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Digital health the key to improvements for cardiovascular disease

Rod Tucker
29 September, 2021  

Harnessing advances in digital health to improve awareness, prevention and management of CVD globally is the theme for World Heart Day 2021.

World Heart Day (WHD) was created by the World Heart Federation in 2000 and since that time, 29th September has been designated annual WHD. The purpose of WHD is to inform people across the globe of the simple fact that cardiovascular disease (CVD), remains the world’s leading cause of death. According to figures produced by the World Health Organisation, in 2020, CVD resulted in an estimated 17.9 million deaths. Perhaps the most disheartening aspect of this enormous death toll, is that 80 per cent of premature heart disease and stroke is preventable. While the theme of the 2021 WHD is “heart to connect”, i.e., harnessing the power of digital health to improve awareness, prevention and management of CVD globally, what is the evidence for the impact of digital health on cardiovascular disease outcomes?

Digital innovations in cardiology

The term “digital health” encompasses a number of technologies including electronic and mobile health platforms (eHealth and mHealth), telemedicine, wearable devices, sensors and artificial intelligence (AI). The European Society of Cardiology, has a section on its website looking at digital health in action, with a number of examples of how technologies are being used to support both clinicians and patients.

Taken together, each of these innovations is designed to improve both access to and delivery of, healthcare. There are already many examples of the value of digital technologies in cardiology, for instance, in the provision of health education, tele-rehabilitation as well as for disease prediction (e.g., AI systems) and even vital sign monitoring as witnessed by improvements in wearable devices.

Cardiovascular medicine it seems, has embraced digital health innovations for many years as demonstrated in a 2015 systematic review and meta-analysis. The review included 51 studies and assessed the impact of digital innovations on cardiovascular outcomes such as CVD events, all-cause mortality compared to control groups without such interventions. Overall, there was a 39% reduction in CVD outcomes accompanied by reductions in weight and body mass index, compared to controls. Additionally, a 2019 review, found that heart failure and stroke were the two most common cardiovascular conditions that were managed with digital health interventions. Perhaps most important, was the conclusion in which the authors stated that “the majority of the studies were good quality cost-effectiveness analyses with an adequate duration of time frame” and that “all the included studies found the DHIs [digital health interventions] to be cost-effective.”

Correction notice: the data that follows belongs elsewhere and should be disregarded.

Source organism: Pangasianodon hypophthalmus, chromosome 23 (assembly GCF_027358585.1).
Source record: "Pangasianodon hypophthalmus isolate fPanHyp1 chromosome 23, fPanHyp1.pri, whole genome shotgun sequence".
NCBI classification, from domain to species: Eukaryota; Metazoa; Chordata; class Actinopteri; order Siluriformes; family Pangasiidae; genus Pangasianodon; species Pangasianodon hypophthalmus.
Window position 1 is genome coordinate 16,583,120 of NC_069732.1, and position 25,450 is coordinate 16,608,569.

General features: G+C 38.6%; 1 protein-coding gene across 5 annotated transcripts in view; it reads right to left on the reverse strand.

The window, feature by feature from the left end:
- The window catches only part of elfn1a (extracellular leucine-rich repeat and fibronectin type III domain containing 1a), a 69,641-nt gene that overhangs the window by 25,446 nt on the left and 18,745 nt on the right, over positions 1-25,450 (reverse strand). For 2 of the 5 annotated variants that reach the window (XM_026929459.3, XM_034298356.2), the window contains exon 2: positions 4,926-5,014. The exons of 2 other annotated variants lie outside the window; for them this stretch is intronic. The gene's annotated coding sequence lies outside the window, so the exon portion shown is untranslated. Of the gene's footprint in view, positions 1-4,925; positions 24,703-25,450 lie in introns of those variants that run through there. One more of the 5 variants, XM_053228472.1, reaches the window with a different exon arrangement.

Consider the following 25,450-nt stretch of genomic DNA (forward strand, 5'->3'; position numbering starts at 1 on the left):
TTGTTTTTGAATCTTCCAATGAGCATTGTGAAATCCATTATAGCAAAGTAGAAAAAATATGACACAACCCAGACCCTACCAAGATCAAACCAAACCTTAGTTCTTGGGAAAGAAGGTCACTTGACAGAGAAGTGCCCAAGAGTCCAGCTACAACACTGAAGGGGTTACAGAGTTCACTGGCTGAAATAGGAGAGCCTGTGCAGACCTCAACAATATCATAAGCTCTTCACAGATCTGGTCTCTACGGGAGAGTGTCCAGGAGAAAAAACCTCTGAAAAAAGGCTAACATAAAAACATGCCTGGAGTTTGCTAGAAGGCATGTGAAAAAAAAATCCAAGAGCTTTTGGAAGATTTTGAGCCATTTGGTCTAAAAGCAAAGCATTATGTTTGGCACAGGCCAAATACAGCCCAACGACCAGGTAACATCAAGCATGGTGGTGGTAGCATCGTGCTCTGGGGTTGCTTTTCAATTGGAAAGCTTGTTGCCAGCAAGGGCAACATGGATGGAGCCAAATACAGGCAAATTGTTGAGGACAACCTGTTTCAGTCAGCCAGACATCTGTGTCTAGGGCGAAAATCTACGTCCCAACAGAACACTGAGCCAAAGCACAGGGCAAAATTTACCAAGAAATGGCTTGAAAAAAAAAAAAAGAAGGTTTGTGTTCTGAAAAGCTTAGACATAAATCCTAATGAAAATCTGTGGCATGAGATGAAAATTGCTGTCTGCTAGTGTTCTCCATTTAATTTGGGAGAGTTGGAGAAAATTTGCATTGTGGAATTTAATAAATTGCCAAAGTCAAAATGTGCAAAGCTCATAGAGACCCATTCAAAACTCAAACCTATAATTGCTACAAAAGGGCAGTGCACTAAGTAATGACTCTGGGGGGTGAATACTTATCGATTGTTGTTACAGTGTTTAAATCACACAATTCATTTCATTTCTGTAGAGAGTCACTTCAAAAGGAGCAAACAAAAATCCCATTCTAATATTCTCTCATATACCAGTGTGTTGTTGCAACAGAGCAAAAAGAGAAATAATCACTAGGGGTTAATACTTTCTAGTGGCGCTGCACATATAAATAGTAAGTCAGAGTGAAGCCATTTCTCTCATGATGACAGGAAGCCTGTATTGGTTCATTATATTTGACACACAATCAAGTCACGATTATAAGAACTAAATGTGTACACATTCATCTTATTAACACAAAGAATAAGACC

Despite these promising developments, one major barrier that remains, is changing modifiable cardiovascular lifestyle factors such as smoking, reducing alcohol intake and increased levels of physical exercise. Nevertheless, it seems that digital health may also be part of the solution. In a review of studies with digital technology such as mobile phones, the internet, smartphone apps and wearables, the authors found that these innovations may improve some modifiable lifestyle measures such as healthy eating and greater levels of physical activity and that interventions were certainly more effective when used in combination.

Perhaps one of the biggest drivers for the incorporation of digital health in medicine as a whole, has been the current COVID-19 pandemic. With many countries forced to impose many national lockdowns, healthcare systems had to quickly evolve and adopt digital measures to maintain some level of services. Moving forward, digital health should now be perceived as part of the new normal for cardiovascular services and which hopefully should allow for the successful implementation of the aspirations of World Heart Day 2021.